The poor performance of the Russian armed forces demonstrated the need for real defense reform.

The Russian leadership realized that, if performance did not improve, they would find it difficult to use the military to intimidate or coerce larger neighboring countries such as Ukraine, Belarus, or Kazakhstan, should they embark on policies diverging from the Kremlin’s interests.

The strength of the Georgian forces taught the Russian leadership that combat- and leadership-training, effective logistics, and higher levels of professionalism are much more important for the overall performance of military forces than high-tech equipment.

In addition, it showed them that small incremental improvements on existing equipment would increase their performance considerably at a much lower cost than introducing all-new generations of weapons systems and combat vehicles.

The new round of Russian military reform started in late 2008, after the Georgian campaign was over. The armed forces had not undergone such a rapid transformation since the 1930s, and before that the 1870s.

The authorities planned the “new look” reform in three phases, starting with the reforms that would take the longest to produce results. First, increasing professionalism by overhauling the education of personnel and cutting the number of conscripts; second, improving combat-readiness with a streamlined command structure and additional training exercises; and third, rearming and updating equipment.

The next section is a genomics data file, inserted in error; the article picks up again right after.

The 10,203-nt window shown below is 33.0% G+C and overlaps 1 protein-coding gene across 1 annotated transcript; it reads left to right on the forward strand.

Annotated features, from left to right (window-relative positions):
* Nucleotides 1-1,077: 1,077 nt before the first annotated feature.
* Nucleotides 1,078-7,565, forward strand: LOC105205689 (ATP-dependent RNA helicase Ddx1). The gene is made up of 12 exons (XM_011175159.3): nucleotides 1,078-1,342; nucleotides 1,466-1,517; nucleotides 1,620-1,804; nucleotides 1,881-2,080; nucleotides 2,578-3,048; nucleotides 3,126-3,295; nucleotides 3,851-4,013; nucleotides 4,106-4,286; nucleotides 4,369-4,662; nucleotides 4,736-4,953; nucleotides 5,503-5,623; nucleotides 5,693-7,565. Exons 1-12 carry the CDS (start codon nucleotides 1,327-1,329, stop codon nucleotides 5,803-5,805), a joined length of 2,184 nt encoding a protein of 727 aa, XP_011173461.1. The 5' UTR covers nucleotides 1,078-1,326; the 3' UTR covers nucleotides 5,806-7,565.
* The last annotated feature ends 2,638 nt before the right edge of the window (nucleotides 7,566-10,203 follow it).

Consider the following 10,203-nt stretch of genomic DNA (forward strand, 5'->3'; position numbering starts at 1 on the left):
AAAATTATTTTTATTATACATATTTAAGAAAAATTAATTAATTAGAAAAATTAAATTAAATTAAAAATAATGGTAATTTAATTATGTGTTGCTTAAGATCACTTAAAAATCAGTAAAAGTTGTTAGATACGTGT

Western analysts’ focus on the rearmament stage of the reforms, which has not yet been completed, has caused them to overlook the success of the other two stages. These have already given Russia a more effective and combat-ready military, as demonstrated by its fast and coordinated intervention in Ukraine.

The first stage of the reform tackled the professionalism of the Russian armed forces – troops as well as leaders. The overall number of officers – both general staff and staff officers – was reduced dramatically (in line with the streamlining of the command-and-control structure), the warrant officers corps was dissolved, and professionally trained non-commissioned officers (NCO) were introduced.

For the first time, the Russian army had a pyramid structure, with few decision-makers at the top and more officers servicing the troops. This freed resources for other reform projects, and reduced bureaucratic battles between rival offices.

Officers’ wages increased fivefold over the period of the reform, and greater management skills and commitment were demanded from them in return. New housing and social welfare programs added to the financial security and prestige of armed forces personnel.